The mutual insurer posts improved results ahead of implementation of Allianz joint venture

LV= said strong underwriting discipline boosted its general insurance operating profit to £121m in 2017.

That compared with a prior year loss of £26m, which was hit by the impact of the Ogden rate cut. Without the Ogden effect, 2016 would have reported an operating profit of £113m.

Gross written premiums were stable at £1.60bn against £1.58bn.

LV= pointed to improved efficiency across the business, including the implementation of a new quote, buy and policy administration system in general insurance and the rollout of a new quote and apply system in protection.

 LV= General InsuranceFY 2017FY 2016 Pre-OgdenChange (%)FY 2016 Post Ogden

Gross written premiums

£1.60 billion

£1.58 billion


£1.58 billion

Underwriting profit/(loss)

£103 million

£70 million


£(69) million

Operating profit/(loss)

£121 million

£113 million


£(26) million

Combined ratio





The group as a whole, incuding its life and investment businesses, reported a pretax profit of £122m against a loss of £49m.

These results are the last before the implementation of LV=’s joint venture with Allianz. Last August, the companies announced that Allianz’s personal home and motor portfolios will transfer to LV=GI, the new joint venture 49% owned by Allianz and 51% owned by LV=. Moving the other way, LV=’s commercial portfolios will transfer to Allianz.

“2017 has been a transformative year for LV= and I am very proud of what we have achieved,” said LV= chief executive Richard Rowney.

At a group level, he said the benefit of the sale of the commercial renewal rights to Allianz was partly offset by a change on the life business’s valuation basis.

Andy Parsons, LV= group finance director, said the General insurance result benefited from improved rates and favourable claims experience.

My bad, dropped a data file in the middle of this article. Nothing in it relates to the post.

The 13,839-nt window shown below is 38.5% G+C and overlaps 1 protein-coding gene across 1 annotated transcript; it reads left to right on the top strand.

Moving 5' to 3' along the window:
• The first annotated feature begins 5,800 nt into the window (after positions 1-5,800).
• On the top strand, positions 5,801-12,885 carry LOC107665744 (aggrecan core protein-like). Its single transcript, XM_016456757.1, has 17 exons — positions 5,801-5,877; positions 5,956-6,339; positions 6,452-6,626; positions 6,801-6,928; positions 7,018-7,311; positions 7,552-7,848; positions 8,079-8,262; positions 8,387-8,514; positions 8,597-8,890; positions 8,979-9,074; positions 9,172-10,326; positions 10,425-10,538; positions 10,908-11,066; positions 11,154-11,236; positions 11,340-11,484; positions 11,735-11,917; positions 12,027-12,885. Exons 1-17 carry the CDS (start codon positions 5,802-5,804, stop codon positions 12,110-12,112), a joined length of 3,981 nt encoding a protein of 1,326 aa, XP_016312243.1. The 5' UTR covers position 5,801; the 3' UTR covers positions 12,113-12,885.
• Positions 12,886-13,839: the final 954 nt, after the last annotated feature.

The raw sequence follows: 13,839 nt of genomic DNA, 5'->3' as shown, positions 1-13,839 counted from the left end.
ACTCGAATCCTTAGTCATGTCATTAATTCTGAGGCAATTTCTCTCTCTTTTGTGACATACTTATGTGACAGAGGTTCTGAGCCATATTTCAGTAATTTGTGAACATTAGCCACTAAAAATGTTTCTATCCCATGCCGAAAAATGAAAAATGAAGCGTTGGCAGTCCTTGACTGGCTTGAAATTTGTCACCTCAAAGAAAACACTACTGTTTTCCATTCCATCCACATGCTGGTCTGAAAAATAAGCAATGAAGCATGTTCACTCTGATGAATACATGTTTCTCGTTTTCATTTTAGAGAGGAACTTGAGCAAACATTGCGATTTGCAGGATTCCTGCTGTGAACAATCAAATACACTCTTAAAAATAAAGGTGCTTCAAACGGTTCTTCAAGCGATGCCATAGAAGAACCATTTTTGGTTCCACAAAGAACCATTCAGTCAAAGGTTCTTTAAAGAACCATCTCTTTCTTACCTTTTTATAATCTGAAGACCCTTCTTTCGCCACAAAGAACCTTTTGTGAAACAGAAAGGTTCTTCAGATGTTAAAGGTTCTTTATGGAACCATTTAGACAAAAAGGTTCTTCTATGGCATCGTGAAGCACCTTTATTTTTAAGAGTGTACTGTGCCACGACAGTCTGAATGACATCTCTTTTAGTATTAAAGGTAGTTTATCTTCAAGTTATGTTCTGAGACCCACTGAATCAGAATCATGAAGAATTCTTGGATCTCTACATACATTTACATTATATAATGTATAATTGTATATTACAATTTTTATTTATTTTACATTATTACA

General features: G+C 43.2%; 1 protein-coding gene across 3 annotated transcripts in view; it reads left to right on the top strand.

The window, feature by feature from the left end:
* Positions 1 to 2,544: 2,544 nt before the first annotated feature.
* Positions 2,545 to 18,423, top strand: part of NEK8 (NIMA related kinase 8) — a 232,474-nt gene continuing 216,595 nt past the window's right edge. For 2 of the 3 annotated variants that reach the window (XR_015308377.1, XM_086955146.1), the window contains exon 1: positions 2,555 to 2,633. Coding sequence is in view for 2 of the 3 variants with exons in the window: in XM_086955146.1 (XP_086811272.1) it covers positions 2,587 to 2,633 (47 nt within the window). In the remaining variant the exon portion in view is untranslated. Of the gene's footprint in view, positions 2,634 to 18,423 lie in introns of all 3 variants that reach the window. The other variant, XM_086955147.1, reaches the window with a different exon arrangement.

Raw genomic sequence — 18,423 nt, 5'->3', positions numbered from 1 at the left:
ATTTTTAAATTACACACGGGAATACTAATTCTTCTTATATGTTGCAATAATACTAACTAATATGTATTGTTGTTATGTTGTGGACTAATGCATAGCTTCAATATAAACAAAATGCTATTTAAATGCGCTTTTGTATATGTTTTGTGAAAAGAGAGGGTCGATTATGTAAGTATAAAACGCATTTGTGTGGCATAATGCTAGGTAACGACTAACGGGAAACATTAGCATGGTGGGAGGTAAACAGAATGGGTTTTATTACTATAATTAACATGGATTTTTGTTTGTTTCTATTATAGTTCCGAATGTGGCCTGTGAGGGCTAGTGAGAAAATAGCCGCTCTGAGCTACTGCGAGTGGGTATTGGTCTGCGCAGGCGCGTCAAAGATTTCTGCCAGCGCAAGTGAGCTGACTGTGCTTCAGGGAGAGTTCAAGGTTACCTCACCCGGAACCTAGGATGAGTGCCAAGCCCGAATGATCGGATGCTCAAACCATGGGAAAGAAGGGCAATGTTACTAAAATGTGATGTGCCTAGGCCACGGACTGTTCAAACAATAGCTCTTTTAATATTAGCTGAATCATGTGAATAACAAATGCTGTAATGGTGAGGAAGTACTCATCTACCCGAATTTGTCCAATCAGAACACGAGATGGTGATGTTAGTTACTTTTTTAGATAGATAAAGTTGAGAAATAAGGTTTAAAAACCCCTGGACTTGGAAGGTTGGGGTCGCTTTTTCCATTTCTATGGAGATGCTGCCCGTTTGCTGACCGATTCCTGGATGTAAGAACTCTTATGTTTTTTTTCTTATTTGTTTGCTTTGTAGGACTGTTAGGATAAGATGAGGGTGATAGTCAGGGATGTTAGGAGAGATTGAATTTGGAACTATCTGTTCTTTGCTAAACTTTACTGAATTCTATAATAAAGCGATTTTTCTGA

“Encouragingly this result, which included £103m of underwriting profit, has been achieved while strengthening reserves against future shocks such as the change to the Ogden rate experienced in March 2017 and also with less reliance on prior year releases.”

Prior year releases were £46m, down £8m compared to 2016.

The combined ratio improved to 91.8% from 94.1% pre-Ogden, and 105.8% after the effect of the Ogden rate cut.

Parsons said the improvement in general insurance was partly offset by an increase in the cost to repair vehicles and higher expected settlements for severe injuries as a result of Ogden. The business also benefited from a reduction in claims frequency, driven in part by the absence of large catastrophe events in the UK.

Direct business continued to grow in both car and home insurance due to strong sales and market leading retention levels, he said. Direct premiums grew by 5% to £960m and total policies increased by 3% to 3.7 million.

Broker business showed an improved operating profit of £30m.

“We have reshaped our distribution mix by reducing our exposure to purely aggregator business and widening our reach through key partnerships with motor manufacturers, retail brands and digital channels,” he said.

Parsons renewed LV=’s pledge to pass on all savings from the forthcoming review of the Ogden rate.

“But, until such time, we will continue to appropriately reserve based on the current rate,” he said.